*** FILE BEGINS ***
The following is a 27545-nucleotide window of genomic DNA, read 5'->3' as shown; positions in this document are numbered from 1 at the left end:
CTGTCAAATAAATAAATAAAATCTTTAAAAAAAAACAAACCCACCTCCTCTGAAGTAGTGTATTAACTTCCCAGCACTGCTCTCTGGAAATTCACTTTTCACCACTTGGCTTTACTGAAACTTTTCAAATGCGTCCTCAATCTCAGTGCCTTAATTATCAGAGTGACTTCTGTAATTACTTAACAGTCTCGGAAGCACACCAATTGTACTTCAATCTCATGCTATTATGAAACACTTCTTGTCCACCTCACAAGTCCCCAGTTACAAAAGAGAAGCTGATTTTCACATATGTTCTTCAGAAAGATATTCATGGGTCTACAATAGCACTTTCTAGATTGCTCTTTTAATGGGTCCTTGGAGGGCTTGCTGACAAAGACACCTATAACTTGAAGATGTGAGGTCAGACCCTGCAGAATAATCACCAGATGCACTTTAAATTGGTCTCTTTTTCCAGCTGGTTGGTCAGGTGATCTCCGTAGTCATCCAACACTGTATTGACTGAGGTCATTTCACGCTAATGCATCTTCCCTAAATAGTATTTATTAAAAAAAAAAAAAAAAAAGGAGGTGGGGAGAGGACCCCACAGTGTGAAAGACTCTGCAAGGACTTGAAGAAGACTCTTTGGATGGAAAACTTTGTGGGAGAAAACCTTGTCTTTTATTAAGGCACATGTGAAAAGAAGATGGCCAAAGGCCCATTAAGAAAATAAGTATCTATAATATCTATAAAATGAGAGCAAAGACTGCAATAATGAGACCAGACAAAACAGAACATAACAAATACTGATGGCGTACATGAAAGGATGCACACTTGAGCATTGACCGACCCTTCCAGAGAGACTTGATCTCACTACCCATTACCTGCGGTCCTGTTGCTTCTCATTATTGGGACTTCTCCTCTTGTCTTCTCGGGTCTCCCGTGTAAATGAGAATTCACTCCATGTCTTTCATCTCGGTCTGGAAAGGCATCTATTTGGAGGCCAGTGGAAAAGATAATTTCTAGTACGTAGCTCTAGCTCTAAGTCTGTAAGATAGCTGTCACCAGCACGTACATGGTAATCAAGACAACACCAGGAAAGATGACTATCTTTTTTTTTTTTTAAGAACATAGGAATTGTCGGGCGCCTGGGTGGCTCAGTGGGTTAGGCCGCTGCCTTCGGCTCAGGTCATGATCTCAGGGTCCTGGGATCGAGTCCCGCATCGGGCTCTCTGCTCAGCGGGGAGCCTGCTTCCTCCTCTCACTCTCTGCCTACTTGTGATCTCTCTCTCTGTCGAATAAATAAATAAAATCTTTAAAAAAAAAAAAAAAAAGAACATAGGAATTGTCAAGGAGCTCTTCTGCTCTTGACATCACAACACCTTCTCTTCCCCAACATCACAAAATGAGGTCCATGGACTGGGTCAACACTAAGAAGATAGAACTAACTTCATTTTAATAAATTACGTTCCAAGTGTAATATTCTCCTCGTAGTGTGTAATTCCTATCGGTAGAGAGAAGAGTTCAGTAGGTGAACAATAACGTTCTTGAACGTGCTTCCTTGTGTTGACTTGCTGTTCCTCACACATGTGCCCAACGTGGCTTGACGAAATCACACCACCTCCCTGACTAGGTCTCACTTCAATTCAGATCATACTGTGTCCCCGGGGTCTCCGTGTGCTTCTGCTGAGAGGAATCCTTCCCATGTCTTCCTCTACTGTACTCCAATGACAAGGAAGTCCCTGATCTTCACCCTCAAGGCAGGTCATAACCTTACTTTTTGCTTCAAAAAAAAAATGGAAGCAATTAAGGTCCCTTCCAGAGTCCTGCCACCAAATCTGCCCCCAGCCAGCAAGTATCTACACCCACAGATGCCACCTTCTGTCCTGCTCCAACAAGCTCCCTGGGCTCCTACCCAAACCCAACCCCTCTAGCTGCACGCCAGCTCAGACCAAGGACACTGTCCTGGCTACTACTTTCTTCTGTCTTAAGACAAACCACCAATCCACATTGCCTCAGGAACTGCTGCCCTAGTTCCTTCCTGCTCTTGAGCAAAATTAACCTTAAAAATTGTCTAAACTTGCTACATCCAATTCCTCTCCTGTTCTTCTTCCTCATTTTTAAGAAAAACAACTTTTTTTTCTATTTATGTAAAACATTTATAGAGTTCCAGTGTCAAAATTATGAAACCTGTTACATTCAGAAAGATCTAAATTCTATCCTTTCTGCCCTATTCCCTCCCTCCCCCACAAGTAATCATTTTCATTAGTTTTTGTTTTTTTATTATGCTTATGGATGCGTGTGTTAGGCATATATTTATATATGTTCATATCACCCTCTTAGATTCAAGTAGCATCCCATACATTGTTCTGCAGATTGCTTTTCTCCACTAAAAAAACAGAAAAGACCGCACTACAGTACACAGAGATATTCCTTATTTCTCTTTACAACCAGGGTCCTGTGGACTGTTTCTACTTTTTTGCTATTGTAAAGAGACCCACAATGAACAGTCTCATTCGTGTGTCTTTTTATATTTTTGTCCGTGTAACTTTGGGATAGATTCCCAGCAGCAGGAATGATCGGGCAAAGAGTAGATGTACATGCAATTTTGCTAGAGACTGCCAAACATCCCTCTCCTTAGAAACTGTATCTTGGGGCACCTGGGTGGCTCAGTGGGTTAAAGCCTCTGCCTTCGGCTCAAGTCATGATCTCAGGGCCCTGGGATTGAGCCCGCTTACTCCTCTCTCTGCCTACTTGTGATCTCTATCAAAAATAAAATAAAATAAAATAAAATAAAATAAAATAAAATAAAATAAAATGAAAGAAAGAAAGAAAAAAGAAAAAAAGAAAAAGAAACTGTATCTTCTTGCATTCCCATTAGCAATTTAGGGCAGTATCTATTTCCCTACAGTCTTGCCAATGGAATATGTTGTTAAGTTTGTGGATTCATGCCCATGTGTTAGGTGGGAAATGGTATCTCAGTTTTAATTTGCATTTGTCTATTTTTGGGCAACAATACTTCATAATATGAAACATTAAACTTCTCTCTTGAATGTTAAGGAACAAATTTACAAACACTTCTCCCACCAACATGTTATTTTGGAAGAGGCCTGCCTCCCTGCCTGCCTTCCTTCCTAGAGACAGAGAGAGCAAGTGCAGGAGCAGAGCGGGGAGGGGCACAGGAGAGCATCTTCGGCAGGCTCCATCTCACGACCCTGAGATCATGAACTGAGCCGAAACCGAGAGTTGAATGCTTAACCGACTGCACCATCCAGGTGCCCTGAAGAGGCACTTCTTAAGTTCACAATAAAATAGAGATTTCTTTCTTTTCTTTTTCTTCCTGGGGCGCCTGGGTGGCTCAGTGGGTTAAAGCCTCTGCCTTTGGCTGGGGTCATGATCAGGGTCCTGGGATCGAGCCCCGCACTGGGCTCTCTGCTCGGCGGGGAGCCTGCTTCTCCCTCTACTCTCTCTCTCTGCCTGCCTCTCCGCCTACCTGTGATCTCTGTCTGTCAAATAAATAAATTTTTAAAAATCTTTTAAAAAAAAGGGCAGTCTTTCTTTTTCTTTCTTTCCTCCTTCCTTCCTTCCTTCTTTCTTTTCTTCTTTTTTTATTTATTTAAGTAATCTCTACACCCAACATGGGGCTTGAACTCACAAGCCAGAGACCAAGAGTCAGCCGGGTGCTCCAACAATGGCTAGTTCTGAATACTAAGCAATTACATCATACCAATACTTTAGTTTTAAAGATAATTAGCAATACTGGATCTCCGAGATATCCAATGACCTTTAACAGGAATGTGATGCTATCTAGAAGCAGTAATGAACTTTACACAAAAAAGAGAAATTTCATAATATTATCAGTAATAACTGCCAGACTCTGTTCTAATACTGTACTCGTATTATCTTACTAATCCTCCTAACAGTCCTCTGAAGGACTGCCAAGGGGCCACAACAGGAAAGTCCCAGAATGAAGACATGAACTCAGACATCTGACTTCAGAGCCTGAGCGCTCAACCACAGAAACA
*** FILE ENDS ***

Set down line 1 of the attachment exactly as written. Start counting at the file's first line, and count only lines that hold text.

The following is a 27545-nucleotide window of genomic DNA, read 5'->3' as shown; positions in this document are numbered from 1 at the left end: